A book of "Christian Hermeticism", organized as a commentary on the major arcana of the Tarot . A mainstay of Weird Studies. It's an amazingly rich book, although the Christian perspective makes it a challenge for me to read as it is meant to be read – as a book of spiritual instruction.
book by Federico Campagna, via Weird Studies. Posits two contrasting "cosmogonic forces"; Technic, which dominates today's world, and Magic, an alternative approach to reality that is supposed to be liberatory or at least not subject to Technic's flaws, which include being ultimately self-destructive of the very reality it attempts to construct.
book by Kevin Kelly about autonomous life machines (his later book What Technology Wants has similar themes). I find these works somewhat irritating and I'm not sure why; probably because they are facile pop treatments of the same themes I'm interested in.
A book with the thesis that goals are best achieved indirectly. The author has a business background and a lot of the stories are about how companies with core real-world values often outperform those that are more explicitly motivated by profit.
An amazing book by a woman who suffered a psychotic break and wrote down her hallucinations in intricate detail. It's been out of print for decades, but looks like it got reprinted in 2011. Amazon link.
book (tetralogy really) by Gene Wolfe. Widely and deservedly considered the best work of literature to come out of the fantasy genre. It has its own secondary literature and a good podcast, Alzaabo Soup, that goes through it chapter by chapter.
The book's action takes place around the Texas / Mexico border in the 1850s, and is loosely based on real events (making it that much more disturbing). The protagonist (more or less) is nameless but occasionally referred to as The Kid, a runaway from Tenessee who finds his way into a group of mercenaries headed by John Glanton (a historical figure) and animated by the monstrous and demonic figure of Judge Holden, who like Anton Chigurh in No Country for Old Men is an incarnation of not just death, but of pitiless and absolute nihilism.
His last book was entitled Agency (a hot topic I guess). It and its predecessor The Peripheral take place in a set of joined worlds, but in the real one it is a few hundred years hence when the world is rebuilding after a nebulous event called The Jackpot which brought down most of human civilization.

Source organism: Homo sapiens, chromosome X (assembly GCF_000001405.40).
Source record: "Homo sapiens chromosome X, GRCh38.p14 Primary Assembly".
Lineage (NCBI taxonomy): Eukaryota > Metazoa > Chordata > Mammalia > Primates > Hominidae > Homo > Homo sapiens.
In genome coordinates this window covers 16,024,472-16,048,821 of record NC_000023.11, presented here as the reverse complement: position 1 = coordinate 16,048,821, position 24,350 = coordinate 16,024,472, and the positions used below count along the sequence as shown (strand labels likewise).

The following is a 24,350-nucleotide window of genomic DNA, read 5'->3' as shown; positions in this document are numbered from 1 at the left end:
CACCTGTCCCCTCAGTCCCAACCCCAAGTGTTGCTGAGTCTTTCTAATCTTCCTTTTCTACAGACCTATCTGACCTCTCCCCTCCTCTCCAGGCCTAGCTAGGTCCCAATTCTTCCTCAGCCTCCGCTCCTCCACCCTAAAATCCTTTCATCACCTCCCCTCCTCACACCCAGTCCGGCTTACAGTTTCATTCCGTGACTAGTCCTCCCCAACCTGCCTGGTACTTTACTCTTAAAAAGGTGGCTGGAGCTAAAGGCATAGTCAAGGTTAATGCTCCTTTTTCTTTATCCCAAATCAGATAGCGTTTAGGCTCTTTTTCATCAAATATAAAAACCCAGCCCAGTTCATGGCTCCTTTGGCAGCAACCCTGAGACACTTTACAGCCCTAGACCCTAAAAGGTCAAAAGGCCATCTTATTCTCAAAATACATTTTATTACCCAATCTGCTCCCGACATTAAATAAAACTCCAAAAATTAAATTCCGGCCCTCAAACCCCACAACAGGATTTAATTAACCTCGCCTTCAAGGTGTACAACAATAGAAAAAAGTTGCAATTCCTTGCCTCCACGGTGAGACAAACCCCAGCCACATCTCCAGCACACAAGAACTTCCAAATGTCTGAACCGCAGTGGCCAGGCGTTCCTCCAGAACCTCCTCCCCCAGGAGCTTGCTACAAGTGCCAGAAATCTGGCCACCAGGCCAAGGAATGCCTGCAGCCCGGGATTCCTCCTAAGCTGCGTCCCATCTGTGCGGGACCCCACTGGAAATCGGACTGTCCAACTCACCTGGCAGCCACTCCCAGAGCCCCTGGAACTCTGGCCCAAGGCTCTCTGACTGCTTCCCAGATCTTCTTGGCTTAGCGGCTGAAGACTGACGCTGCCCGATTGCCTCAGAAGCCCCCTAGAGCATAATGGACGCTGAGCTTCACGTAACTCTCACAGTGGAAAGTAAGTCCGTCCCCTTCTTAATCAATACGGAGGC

book by Simon Critchley. I love this series, perfect for amateurs like me to get up to speed in an area. Especially for something like continental philosophy which is a field rife with snobbery, this book aims to make it accessible.
A strange book in which the main character seems to be language itself. All the characters in the book sound almost the same...but maybe that's intentional, to show that we are all puppets manipulated by the same global language mind, the machinery which makes us go, which we can now see because it is starting to malfunction.
The Rationalism community has packaged up some of the best of LessWrong into book form, and when I saw that one of the five focus topics was agency I could not resist asking for a review copy, that being something of a pet subject of mine. Now I have to follow through with a review, and I'm taking the opportunity to also completely rebuild my writing and publishing stack.
1977 book by James Ogilvy, heavily blurbed by Stewart Brand. Full title: Many Dimensional Man: Decentralizing Self, Society, and the Sacred. Very much about agency; and obviously taking off from Marcuse's One-Dimensional Man.
book, not just any book but the defining novel of a certain time and sensibility. I used to live in the area of Boston (Allston/Brighton) where the Enfield Tennis Academy was supposed to be, and many other of my Boston haunts appear, including the MIT Student Center (“gutted with C4 during the so-called MIT Language Riots of twelve years past”).
Bare tags (like book in a line) should not render themselves in text. They should maybe appear as tags since that's what they are, or even trigger css variations or big icons to create some visual differentiation of the sea of pages.